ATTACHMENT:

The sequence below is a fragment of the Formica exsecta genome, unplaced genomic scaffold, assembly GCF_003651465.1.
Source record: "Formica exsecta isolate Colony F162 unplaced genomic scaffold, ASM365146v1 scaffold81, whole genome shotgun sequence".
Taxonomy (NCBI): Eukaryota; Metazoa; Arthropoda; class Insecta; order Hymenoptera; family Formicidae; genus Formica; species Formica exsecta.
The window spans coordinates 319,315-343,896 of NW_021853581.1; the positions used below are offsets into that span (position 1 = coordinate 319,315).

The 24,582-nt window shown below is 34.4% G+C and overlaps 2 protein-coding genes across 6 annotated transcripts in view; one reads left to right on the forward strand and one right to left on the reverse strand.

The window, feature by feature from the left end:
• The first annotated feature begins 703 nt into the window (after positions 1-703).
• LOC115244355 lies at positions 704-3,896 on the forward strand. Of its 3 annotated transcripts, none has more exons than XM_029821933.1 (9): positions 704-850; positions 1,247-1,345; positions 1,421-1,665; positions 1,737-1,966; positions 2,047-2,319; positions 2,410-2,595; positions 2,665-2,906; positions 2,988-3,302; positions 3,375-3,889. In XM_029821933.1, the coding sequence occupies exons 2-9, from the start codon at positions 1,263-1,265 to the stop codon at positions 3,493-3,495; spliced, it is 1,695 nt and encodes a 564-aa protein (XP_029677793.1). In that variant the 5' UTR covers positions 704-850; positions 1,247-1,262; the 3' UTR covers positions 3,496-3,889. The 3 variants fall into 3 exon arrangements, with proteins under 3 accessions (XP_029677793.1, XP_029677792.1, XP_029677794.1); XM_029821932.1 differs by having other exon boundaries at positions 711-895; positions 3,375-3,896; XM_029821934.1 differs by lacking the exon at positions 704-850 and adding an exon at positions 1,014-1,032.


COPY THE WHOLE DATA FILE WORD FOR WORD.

The sequence below is a fragment of the Formica exsecta genome, unplaced genomic scaffold, assembly GCF_003651465.1.
Source record: "Formica exsecta isolate Colony F162 unplaced genomic scaffold, ASM365146v1 scaffold81, whole genome shotgun sequence".
Taxonomy (NCBI): Eukaryota; Metazoa; Arthropoda; class Insecta; order Hymenoptera; family Formicidae; genus Formica; species Formica exsecta.
The window spans coordinates 319,315-343,896 of NW_021853581.1; the positions used below are offsets into that span (position 1 = coordinate 319,315).

The 24,582-nt window shown below is 34.4% G+C and overlaps 2 protein-coding genes across 6 annotated transcripts in view; one reads left to right on the forward strand and one right to left on the reverse strand.

The window, feature by feature from the left end:
• The first annotated feature begins 703 nt into the window (after positions 1-703).
• LOC115244355 lies at positions 704-3,896 on the forward strand. Of its 3 annotated transcripts, none has more exons than XM_029821933.1 (9): positions 704-850; positions 1,247-1,345; positions 1,421-1,665; positions 1,737-1,966; positions 2,047-2,319; positions 2,410-2,595; positions 2,665-2,906; positions 2,988-3,302; positions 3,375-3,889. In XM_029821933.1, the coding sequence occupies exons 2-9, from the start codon at positions 1,263-1,265 to the stop codon at positions 3,493-3,495; spliced, it is 1,695 nt and encodes a 564-aa protein (XP_029677793.1). In that variant the 5' UTR covers positions 704-850; positions 1,247-1,262; the 3' UTR covers positions 3,496-3,889. The 3 variants fall into 3 exon arrangements, with proteins under 3 accessions (XP_029677793.1, XP_029677792.1, XP_029677794.1); XM_029821932.1 differs by having other exon boundaries at positions 711-895; positions 3,375-3,896; XM_029821934.1 differs by lacking the exon at positions 704-850 and adding an exon at positions 1,014-1,032.